Greek Australians feel heat of Greece debt crisis


Australia's Greek community says it is feeling the pressure of Greece's anticipated departure from the Euro zone as Australia's stocks tumble in reaction to the breakdown.

Greeks living in Australia say their businesses are being impacted by Greek's current debt woes as Australia's stock market reacts to the crisis.

Greek Australian Harry Ipermichou, who started his family business importing specialised Greek wines and spirits 34 years ago said his business had suffered a blow. 

He said following the closure of banks in Greece, Mr Ipermichou and his children who run the business with him had been left in limbo.

“I supply all the restaurants all over Australia and if I run out of stock, what can I do?” Mr Ipermichou told SBS News. “Everybody's shocked, we didn't expect this. I know they got problems, but I didn't expect banks close down.”

He said he received a shipment every month but did not know if his next shipment would arrive because he was unable to pay his supplier. 

“I got the documents here, to pay the suppliers overseas, but the bank says to me, I’m sorry we can’t [transfer], because the banks in Greece have closed down,” Mr Ipermichou said.

“The money stay here in Australia, until the problems, they fixed overseas - probably, God know, five days, two weeks, three weeks.”

Trade between Australia and Greece is worth almost $190 million with imports from Greece making up the bulk of that, at $150 million.

The Hellenic Australian Chamber of Commerce and Industry's George Iliopoulos said the crisis in Greece would impact the broader Australian public.

“We deal with large companies here, and we don't know what the reaction will be when we go to our clients and say look, unfortunately, we don't know whether we can have stock to replenish because of the economic situation in Greece,” he said.

He said many Greek Australians were questioning their investments in Greece.

“What we've seen in the last couple of days, will make them think twice about investing into property and anything else in Greece.”

Concern for family abroad

Greek Australians are expressing concern for their loved ones in the beleaguered nation. Harry Ipermichou who lives in Australia and regularly speaks with his family in Greece worries about their welfare.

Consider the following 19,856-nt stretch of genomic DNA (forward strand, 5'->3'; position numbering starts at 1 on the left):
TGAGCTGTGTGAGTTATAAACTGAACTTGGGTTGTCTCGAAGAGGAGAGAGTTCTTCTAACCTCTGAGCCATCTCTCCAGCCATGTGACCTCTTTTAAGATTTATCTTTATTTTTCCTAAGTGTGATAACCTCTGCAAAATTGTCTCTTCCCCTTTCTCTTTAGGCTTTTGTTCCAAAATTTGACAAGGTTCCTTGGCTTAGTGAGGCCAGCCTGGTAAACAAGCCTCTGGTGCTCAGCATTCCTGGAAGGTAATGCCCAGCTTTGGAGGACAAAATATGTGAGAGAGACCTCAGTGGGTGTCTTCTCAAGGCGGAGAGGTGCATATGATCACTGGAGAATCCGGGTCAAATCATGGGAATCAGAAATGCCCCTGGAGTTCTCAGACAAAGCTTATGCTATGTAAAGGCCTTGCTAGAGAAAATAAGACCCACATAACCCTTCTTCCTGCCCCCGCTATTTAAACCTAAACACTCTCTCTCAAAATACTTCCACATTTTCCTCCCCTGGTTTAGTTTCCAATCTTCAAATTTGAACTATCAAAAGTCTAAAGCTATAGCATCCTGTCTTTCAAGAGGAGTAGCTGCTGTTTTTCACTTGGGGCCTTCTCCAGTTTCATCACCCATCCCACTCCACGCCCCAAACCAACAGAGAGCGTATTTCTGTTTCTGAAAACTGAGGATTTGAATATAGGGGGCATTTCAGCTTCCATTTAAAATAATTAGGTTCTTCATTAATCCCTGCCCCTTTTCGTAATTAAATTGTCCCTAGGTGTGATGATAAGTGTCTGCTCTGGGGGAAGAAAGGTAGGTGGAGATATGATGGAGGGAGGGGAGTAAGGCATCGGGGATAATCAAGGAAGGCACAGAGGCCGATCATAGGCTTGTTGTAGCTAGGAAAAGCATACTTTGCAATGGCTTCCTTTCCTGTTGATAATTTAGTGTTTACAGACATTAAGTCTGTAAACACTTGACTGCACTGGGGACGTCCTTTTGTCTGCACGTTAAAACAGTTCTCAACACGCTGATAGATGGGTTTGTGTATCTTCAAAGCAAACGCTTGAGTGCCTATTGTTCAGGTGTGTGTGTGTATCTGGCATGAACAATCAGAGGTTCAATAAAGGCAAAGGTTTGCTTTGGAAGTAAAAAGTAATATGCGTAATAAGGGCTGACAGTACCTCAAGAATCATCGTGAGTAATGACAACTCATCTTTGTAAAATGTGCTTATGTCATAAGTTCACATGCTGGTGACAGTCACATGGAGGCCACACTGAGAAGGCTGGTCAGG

“I support my family, they very poor over there, they lost their business, they lost everything, they're now renting,” he said.

“And [we] try help as much as we can, but they say, my sister this morning, she's crying, saying don't send any money because I can't send it off.”

Professor Nikos Papastergiadis, from Melbourne University’s Public Cultures research unit says he fears a large humanitarian repercussion if the crisis is not resolved.

“If a Grexit [Greek exit from the Eurozone] actually occurs, the reality is, thousands will die in the next winter,” he said.

“The cost of heating will skyrocket. The cost of medical supplies will sky rocket, and people will freeze in that first winter, because remember, for all the sunny images of Greece, two thirds of the country experience sub-zero temperatures in the winter.

Professor Papastergiadis said the crisis would further impact already record unemployment and poverty.

“On the ground, people are nervous, but also, people are indignant. So you have equal measures of indignation and anxiety, which is a potentially explosive situation for a society to live with.”

Australia's stock markets tumble amid crisis

Australia's stock markets have suffered a downturn in reaction to the crisis with more than $41 billion has been wiped off the Australian share market.

Both the S&P/ASX 200 and All Ordinaries were down about 2.3 per cent this afternoon. IG market strategist Evan Lucas says the market is on track for its worst day in several years.

Greece has announced that it will shut banks for a week, closing until 6 July as the government tries to manage the financial fallout of the disagreement with the European Union and the International Monetary Fund.

Greece's banks, kept afloat by emergency funding from the European Central Bank, are on the front line as Athens moves towards defaulting on a 1.6 billion euros payment due to the International Monetary Fund on Tuesday.

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-with Reuters

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